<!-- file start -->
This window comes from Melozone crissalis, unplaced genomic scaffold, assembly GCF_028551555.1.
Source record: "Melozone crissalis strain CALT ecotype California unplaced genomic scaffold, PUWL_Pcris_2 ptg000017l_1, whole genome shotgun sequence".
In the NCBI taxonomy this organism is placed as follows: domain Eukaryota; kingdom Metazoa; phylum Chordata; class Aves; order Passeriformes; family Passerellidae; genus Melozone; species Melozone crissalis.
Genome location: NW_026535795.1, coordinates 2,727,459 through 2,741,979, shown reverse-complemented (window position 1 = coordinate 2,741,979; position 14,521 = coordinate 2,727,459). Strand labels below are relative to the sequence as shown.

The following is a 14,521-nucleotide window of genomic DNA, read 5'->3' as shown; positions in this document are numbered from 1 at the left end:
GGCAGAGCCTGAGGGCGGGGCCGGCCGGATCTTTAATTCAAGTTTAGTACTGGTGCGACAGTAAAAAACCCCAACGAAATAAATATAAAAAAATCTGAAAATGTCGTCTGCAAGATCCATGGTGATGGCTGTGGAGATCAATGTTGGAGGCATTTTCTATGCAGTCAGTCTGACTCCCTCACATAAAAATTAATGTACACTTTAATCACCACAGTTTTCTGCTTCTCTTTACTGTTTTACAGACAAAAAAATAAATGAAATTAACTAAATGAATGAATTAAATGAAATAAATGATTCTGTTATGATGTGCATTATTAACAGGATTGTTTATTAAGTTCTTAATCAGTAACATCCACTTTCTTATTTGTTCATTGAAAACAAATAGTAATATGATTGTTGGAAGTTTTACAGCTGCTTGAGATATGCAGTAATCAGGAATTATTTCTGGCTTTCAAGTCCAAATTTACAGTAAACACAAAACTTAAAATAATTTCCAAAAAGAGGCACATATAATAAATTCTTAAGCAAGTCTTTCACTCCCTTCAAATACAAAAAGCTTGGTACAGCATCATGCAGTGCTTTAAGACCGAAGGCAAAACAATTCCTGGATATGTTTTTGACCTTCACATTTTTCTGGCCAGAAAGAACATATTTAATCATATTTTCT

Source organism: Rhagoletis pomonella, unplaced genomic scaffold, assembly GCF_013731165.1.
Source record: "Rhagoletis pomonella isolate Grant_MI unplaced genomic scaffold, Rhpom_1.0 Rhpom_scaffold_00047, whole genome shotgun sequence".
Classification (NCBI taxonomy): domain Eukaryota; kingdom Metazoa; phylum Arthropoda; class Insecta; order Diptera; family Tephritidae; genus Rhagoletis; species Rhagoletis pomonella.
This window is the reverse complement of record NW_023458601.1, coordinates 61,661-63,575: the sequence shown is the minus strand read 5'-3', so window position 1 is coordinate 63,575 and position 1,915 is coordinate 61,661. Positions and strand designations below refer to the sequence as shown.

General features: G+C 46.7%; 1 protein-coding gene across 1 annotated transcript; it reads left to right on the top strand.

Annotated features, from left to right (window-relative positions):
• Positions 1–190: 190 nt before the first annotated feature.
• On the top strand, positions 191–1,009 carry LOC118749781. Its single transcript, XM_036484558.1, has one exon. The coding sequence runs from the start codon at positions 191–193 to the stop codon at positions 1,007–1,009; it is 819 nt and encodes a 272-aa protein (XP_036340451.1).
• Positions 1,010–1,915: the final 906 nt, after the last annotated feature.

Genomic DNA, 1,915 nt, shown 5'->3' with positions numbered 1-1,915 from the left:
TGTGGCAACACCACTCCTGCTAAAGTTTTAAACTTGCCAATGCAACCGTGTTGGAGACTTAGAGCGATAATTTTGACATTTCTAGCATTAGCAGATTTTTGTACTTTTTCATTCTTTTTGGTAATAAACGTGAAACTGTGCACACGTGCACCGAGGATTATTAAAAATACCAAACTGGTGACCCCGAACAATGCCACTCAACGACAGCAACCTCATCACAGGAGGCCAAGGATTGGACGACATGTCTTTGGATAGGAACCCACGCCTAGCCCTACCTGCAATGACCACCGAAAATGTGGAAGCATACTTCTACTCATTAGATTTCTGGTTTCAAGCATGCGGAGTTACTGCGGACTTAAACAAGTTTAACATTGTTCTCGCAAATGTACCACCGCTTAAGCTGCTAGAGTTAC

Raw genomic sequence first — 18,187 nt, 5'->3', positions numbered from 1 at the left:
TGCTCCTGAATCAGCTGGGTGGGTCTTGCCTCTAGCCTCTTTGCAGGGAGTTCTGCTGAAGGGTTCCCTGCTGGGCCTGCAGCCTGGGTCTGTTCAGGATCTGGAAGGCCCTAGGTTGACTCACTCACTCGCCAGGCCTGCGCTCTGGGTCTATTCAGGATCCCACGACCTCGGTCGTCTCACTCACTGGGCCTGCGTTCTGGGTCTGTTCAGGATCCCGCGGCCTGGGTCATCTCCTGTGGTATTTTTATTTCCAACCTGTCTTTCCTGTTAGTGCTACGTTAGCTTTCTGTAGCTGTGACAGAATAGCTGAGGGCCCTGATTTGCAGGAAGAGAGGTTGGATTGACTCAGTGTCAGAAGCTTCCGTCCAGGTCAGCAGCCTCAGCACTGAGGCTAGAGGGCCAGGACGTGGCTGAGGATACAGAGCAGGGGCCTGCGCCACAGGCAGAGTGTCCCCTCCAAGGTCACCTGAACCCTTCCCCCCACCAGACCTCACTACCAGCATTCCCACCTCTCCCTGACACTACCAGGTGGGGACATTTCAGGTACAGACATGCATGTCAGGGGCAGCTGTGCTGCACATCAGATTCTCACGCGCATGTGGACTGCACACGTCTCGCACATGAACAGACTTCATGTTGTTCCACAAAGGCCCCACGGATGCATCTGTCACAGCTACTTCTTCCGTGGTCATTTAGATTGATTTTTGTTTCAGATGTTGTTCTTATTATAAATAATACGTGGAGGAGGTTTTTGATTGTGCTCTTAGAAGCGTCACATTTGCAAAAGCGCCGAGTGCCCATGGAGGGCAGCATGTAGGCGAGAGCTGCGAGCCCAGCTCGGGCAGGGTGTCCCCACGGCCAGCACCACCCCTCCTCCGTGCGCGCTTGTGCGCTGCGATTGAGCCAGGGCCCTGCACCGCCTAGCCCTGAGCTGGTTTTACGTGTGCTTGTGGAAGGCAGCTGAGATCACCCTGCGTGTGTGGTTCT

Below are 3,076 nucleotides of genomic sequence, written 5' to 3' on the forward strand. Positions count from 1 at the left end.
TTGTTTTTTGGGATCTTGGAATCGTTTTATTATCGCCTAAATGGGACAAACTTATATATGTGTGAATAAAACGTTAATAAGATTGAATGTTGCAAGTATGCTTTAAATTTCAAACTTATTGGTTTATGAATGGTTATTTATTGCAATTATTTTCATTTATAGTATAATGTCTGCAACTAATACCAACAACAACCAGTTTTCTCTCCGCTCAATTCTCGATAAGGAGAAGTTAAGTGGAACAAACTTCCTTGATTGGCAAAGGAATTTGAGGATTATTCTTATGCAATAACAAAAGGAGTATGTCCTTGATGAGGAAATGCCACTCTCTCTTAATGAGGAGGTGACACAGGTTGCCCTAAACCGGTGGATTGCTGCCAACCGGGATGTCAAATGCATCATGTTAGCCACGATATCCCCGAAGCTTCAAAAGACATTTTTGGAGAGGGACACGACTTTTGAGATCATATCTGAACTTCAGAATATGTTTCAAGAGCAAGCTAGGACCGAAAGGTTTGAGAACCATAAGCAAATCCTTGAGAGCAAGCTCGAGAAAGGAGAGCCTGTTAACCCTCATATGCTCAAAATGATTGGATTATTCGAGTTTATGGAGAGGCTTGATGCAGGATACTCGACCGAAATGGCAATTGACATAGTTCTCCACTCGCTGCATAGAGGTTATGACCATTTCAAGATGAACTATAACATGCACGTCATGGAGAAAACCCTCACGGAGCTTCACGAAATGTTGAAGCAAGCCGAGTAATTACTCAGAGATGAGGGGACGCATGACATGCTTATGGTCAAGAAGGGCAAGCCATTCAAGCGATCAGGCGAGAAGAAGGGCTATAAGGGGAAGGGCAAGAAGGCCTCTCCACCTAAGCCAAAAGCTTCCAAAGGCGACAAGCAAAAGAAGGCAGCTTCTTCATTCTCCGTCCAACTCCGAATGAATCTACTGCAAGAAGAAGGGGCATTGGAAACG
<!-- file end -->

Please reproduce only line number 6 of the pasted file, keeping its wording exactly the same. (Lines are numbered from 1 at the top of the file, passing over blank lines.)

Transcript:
GGCAGAGCCTGAGGGCGGGGCCGGCCGGATCTTTAATTCAAGTTTAGTACTGGTGCGACAGTAAAAAACCCCAACGAAATAAATATAAAAAAATCTGAAAATGTCGTCTGCAAGATCCATGGTGATGGCTGTGGAGATCAATGTTGGAGGCATTTTCTATGCAGTCAGTCTGACTCCCTCACATAAAAATTAATGTACACTTTAATCACCACAGTTTTCTGCTTCTCTTTACTGTTTTACAGACAAAAAAATAAATGAAATTAACTAAATGAATGAATTAAATGAAATAAATGATTCTGTTATGATGTGCATTATTAACAGGATTGTTTATTAAGTTCTTAATCAGTAACATCCACTTTCTTATTTGTTCATTGAAAACAAATAGTAATATGATTGTTGGAAGTTTTACAGCTGCTTGAGATATGCAGTAATCAGGAATTATTTCTGGCTTTCAAGTCCAAATTTACAGTAAACACAAAACTTAAAATAATTTCCAAAAAGAGGCACATATAATAAATTCTTAAGCAAGTCTTTCACTCCCTTCAAATACAAAAAGCTTGGTACAGCATCATGCAGTGCTTTAAGACCGAAGGCAAAACAATTCCTGGATATGTTTTTGACCTTCACATTTTTCTGGCCAGAAAGAACATATTTAATCATATTTTCT